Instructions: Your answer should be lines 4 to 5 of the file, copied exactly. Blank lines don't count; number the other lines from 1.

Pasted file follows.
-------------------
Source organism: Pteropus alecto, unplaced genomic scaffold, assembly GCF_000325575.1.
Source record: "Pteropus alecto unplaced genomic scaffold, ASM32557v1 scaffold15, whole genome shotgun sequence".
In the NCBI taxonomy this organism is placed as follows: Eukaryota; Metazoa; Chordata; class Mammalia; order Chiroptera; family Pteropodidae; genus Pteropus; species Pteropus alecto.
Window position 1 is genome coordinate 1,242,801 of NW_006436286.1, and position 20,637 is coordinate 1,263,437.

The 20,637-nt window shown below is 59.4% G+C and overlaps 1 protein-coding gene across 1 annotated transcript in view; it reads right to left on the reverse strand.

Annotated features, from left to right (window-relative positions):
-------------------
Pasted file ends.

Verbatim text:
Window position 1 is genome coordinate 1,242,801 of NW_006436286.1, and position 20,637 is coordinate 1,263,437.

The 20,637-nt window shown below is 59.4% G+C and overlaps 1 protein-coding gene across 1 annotated transcript in view; it reads right to left on the reverse strand.